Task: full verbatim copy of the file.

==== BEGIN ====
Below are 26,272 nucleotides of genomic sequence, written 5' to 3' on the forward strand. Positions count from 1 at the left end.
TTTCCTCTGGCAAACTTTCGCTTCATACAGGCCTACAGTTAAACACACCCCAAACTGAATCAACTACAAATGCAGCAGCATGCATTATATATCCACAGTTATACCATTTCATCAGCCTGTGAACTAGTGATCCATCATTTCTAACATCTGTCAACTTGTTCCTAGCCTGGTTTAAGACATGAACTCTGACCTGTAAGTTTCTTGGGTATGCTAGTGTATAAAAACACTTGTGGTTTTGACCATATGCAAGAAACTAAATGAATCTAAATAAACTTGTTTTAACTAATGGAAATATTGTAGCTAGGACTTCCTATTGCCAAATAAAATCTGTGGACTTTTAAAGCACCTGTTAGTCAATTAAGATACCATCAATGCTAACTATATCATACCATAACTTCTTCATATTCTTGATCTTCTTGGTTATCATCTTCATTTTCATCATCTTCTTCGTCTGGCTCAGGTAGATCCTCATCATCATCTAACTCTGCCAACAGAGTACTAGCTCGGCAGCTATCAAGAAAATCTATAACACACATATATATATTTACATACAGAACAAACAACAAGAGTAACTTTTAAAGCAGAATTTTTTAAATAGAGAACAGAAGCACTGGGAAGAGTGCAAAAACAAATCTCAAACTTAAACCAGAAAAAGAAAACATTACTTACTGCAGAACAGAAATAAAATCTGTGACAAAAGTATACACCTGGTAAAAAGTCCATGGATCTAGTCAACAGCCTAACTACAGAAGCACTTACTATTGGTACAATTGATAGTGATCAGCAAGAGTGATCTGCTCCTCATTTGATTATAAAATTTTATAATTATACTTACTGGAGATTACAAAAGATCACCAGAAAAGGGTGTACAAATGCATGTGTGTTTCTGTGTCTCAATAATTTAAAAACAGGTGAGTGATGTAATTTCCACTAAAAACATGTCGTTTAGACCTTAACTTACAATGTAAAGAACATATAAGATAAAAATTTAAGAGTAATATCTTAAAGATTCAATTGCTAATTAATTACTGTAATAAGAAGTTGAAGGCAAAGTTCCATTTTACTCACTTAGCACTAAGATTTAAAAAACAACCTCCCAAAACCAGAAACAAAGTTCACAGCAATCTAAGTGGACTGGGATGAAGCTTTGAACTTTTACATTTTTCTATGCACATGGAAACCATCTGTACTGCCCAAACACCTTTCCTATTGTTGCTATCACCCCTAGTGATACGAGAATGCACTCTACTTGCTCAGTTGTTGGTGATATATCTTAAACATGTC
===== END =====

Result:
Below are 26,272 nucleotides of genomic sequence, written 5' to 3' on the forward strand. Positions count from 1 at the left end.
TTTCCTCTGGCAAACTTTCGCTTCATACAGGCCTACAGTTAAACACACCCCAAACTGAATCAACTACAAATGCAGCAGCATGCATTATATATCCACAGTTATACCATTTCATCAGCCTGTGAACTAGTGATCCATCATTTCTAACATCTGTCAACTTGTTCCTAGCCTGGTTTAAGACATGAACTCTGACCTGTAAGTTTCTTGGGTATGCTAGTGTATAAAAACACTTGTGGTTTTGACCATATGCAAGAAACTAAATGAATCTAAATAAACTTGTTTTAACTAATGGAAATATTGTAGCTAGGACTTCCTATTGCCAAATAAAATCTGTGGACTTTTAAAGCACCTGTTAGTCAATTAAGATACCATCAATGCTAACTATATCATACCATAACTTCTTCATATTCTTGATCTTCTTGGTTATCATCTTCATTTTCATCATCTTCTTCGTCTGGCTCAGGTAGATCCTCATCATCATCTAACTCTGCCAACAGAGTACTAGCTCGGCAGCTATCAAGAAAATCTATAACACACATATATATATTTACATACAGAACAAACAACAAGAGTAACTTTTAAAGCAGAATTTTTTAAATAGAGAACAGAAGCACTGGGAAGAGTGCAAAAACAAATCTCAAACTTAAACCAGAAAAAGAAAACATTACTTACTGCAGAACAGAAATAAAATCTGTGACAAAAGTATACACCTGGTAAAAAGTCCATGGATCTAGTCAACAGCCTAACTACAGAAGCACTTACTATTGGTACAATTGATAGTGATCAGCAAGAGTGATCTGCTCCTCATTTGATTATAAAATTTTATAATTATACTTACTGGAGATTACAAAAGATCACCAGAAAAGGGTGTACAAATGCATGTGTGTTTCTGTGTCTCAATAATTTAAAAACAGGTGAGTGATGTAATTTCCACTAAAAACATGTCGTTTAGACCTTAACTTACAATGTAAAGAACATATAAGATAAAAATTTAAGAGTAATATCTTAAAGATTCAATTGCTAATTAATTACTGTAATAAGAAGTTGAAGGCAAAGTTCCATTTTACTCACTTAGCACTAAGATTTAAAAAACAACCTCCCAAAACCAGAAACAAAGTTCACAGCAATCTAAGTGGACTGGGATGAAGCTTTGAACTTTTACATTTTTCTATGCACATGGAAACCATCTGTACTGCCCAAACACCTTTCCTATTGTTGCTATCACCCCTAGTGATACGAGAATGCACTCTACTTGCTCAGTTGTTGGTGATATATCTTAAACATGTC